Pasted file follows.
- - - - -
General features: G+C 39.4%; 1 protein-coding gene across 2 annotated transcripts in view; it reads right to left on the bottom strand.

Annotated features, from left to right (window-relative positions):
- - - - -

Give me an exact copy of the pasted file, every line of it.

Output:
General features: G+C 39.4%; 1 protein-coding gene across 2 annotated transcripts in view; it reads right to left on the bottom strand.

Annotated features, from left to right (window-relative positions):